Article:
Books to Read While the Algae Grow in Your Fur, January 2014
Attention conservation notice: I have no taste.
M. Arkin, American Coup
- Arkin has something to say about the self-perpetuating and
dubiously-constitutional national security bureaucracy its dim views of actual
democracy, and its apparent day-dreams about martial law. Unfortunately, after
reading this I'm hard-pressed to tell you exactly what he wants to say.
Wolfe, The Shadow of the Torturer
- This is the first volume of The Book of the New Sun. Some
genius decided that this was appropriate material for my middle school's
library, so I read it when I was ten or eleven, and discovering science
fiction. I found them fascinating and bewildering and I wasn't sure if I liked
them but I had to keep going. (I am not sure if I mean "genius" sarcastically
or not.) Re-reading after a lapse of thirty years, I find it fascinating and
bewildering, and I have no idea how much of it I actually understood as a boy
or how much of it I understand now. I am not sure if I like it or not, though
that hardly seems relevant; I have to keep going. (Sequels: 2,
- Elizabeth L. Eisenstein, The Printing Press as an Agent of Change
- This is and deserves to be a modern classic, and I wish I'd read it long
ago. Eisenstein's fundamental point, which I think is entirely sound, is that
you cannot understand anything about the transition from ancient or medieval
intellectual life to the modern life of the mind without grasping the
importance of being able to quickly, cheaply make large numbers of very
accurate copies of a text, and distribute them widely.
- To give just one point: one reason ancient and medieval scientists thought
that older books were ipso facto better books, was that it
was literally true. Scribes are awful at reproducing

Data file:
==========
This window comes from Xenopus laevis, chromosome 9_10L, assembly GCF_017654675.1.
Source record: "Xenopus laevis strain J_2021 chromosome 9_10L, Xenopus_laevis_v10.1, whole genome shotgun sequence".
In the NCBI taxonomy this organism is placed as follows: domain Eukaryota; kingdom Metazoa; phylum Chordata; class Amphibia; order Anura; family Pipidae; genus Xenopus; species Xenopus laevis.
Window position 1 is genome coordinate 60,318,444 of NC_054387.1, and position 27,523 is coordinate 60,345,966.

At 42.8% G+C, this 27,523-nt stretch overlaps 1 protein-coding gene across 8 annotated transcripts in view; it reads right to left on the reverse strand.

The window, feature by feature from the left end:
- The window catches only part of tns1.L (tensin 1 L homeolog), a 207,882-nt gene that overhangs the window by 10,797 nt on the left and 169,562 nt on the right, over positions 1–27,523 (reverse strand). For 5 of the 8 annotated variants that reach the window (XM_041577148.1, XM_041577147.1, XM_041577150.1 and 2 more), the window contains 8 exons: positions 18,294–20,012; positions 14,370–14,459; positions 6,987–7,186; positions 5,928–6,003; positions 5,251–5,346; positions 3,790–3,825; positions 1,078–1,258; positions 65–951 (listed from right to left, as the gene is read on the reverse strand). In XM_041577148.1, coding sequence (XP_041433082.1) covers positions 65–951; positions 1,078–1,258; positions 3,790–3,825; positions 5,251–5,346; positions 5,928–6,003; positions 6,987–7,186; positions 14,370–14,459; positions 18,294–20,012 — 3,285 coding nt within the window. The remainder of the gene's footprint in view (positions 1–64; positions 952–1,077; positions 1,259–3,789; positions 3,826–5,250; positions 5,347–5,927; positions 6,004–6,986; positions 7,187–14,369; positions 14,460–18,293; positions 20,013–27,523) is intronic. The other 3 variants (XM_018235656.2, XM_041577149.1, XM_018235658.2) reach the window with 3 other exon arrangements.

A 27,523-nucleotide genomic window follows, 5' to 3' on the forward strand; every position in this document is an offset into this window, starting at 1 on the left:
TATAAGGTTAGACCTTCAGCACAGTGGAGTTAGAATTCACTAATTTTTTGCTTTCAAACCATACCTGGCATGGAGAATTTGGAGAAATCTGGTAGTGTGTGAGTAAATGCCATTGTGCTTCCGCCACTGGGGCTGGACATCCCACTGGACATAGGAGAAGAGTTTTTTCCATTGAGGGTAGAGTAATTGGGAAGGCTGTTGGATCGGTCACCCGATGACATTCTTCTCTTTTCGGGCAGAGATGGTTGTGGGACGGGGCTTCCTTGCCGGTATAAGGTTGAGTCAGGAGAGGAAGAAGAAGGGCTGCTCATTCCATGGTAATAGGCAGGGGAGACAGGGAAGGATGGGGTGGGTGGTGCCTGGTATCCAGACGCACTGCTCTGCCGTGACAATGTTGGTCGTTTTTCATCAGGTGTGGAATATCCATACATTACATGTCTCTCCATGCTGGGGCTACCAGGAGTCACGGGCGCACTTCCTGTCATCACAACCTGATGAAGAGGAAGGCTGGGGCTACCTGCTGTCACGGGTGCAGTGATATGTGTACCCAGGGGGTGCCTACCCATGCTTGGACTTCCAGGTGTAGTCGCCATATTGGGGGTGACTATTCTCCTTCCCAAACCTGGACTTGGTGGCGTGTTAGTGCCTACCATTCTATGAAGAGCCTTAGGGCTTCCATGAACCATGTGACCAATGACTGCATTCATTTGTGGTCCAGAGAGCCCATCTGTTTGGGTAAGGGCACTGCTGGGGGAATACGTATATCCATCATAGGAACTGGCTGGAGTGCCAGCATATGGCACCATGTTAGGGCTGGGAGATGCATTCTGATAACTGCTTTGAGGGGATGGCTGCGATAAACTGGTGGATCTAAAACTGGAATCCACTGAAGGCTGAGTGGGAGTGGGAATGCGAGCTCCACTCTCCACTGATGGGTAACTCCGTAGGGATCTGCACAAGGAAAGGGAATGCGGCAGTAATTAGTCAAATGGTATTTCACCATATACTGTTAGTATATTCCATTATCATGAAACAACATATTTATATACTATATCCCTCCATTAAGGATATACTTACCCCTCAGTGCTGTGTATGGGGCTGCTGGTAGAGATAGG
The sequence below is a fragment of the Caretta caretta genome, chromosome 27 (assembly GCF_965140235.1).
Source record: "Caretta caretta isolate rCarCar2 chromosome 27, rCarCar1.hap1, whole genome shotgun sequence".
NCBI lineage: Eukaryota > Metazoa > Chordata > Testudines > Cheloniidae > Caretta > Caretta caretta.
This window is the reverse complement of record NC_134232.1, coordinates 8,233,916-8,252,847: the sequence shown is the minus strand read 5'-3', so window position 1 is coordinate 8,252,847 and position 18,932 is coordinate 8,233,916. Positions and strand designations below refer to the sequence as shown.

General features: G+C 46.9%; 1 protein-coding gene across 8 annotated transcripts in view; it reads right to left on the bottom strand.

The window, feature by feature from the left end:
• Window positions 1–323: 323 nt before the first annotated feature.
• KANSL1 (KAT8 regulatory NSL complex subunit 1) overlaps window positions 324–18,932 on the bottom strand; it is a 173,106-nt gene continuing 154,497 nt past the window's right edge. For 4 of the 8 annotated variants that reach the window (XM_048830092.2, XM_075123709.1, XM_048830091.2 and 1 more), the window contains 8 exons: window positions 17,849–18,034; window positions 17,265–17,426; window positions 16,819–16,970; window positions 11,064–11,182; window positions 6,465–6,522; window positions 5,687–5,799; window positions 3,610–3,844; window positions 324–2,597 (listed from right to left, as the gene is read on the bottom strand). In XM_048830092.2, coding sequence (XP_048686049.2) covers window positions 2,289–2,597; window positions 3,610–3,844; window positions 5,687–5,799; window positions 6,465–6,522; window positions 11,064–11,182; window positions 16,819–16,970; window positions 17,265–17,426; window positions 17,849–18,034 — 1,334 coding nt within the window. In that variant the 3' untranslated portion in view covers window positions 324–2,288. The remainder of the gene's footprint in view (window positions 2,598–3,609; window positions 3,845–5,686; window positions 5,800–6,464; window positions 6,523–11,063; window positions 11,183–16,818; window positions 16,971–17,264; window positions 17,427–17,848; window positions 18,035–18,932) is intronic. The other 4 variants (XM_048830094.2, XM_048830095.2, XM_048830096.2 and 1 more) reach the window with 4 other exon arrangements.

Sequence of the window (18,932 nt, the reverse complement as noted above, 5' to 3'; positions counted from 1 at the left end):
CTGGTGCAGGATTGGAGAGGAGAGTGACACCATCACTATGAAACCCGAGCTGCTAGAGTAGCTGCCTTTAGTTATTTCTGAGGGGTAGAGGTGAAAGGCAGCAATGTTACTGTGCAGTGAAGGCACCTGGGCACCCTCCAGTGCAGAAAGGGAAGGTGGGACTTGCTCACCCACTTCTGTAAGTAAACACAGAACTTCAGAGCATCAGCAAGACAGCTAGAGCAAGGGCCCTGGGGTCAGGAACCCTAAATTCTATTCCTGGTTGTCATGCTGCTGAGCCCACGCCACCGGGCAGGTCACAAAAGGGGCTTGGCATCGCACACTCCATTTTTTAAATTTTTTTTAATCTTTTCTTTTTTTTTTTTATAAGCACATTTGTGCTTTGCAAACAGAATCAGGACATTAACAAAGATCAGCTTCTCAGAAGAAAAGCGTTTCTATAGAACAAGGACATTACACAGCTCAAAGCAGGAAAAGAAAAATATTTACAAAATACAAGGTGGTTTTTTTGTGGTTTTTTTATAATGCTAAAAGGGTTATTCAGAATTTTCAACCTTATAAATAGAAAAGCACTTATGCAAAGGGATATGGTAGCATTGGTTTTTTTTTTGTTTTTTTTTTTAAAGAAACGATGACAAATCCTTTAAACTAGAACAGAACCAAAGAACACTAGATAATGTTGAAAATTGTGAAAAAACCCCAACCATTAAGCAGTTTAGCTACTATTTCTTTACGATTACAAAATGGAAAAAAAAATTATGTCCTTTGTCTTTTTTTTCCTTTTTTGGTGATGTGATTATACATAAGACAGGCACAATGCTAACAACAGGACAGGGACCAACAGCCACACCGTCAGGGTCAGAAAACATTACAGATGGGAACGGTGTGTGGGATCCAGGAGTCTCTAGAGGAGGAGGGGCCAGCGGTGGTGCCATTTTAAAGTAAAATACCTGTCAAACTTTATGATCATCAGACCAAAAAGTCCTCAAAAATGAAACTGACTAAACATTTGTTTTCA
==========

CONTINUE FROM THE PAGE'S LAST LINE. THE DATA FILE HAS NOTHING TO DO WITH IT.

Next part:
technical material. This meant that either scientists had to waste immense
efforts, e.g., correcting astronomical tables or re-doing mathematical
calculations, or cluster around rare centers where rulers were willing to put
vast efforts into maintaining highly accurate manuscript collections, or live
with knowledge that degenerated from copy to copy and generation to generation.
Printing made it possible to change all that. Printing made it possible to
reproduce, e.g., a table of sines or logarithms or latitudes which could
be trusted. Printing made it possible for scholars across the
European subcontinent, and eventually beyond, to access the same texts.
Printing made possible the second edition --- the expanded
and corrected second edition.
- Again: with manuscripts, copying texts is extremely expensive. This tends
to make scholarly attention to one field of inquiry come at the expense of
others --- more scribes copying ancient philosophy or histories means fewer
copying mathematics or books of mechanical devices. The constraint of sheer
book-reproduction is vastly weakened by introducing printing: a
society which is interested in Cicero and Archimedes and
Augustine and political
pr0n can have them all . Not having to make such choices was itself
transformative. If the arrival of printing coincides with a revival of
interest in classical literature, it can propel the latter from a passing
incident (as had happened several times before) into a permanent intellectual
and spiritual revolution. It can make possible the scientific and industrial
revolutions, and all that have followed from them.
- Eisenstein also has very interesting things to say about the religious
impact of printing, including how the multi-lingual origins of the Christian
Bible first stimulated scholarship and then led to skepticism, and the feedback
loop between Protestant Bibliolatry, wide-spread literacy, and the viability of
printing as a trade and a profit-making business. Again, there is fascinating
material in here on the impact of printing on the rise and then decline of
magic and occultism. And on and on.
- There are drawbacks to the book. Eisenstein's implied reader isn't just
familiar with at least the outlines of the political and intellectual history
of western Europe from say 1400 to 1700, they know a lot about it,
including the origins and spread of movable-type printing. The reader doesn't
just know who Gutenberg was, or Erasmus,
or Francis Bacon, but Ramus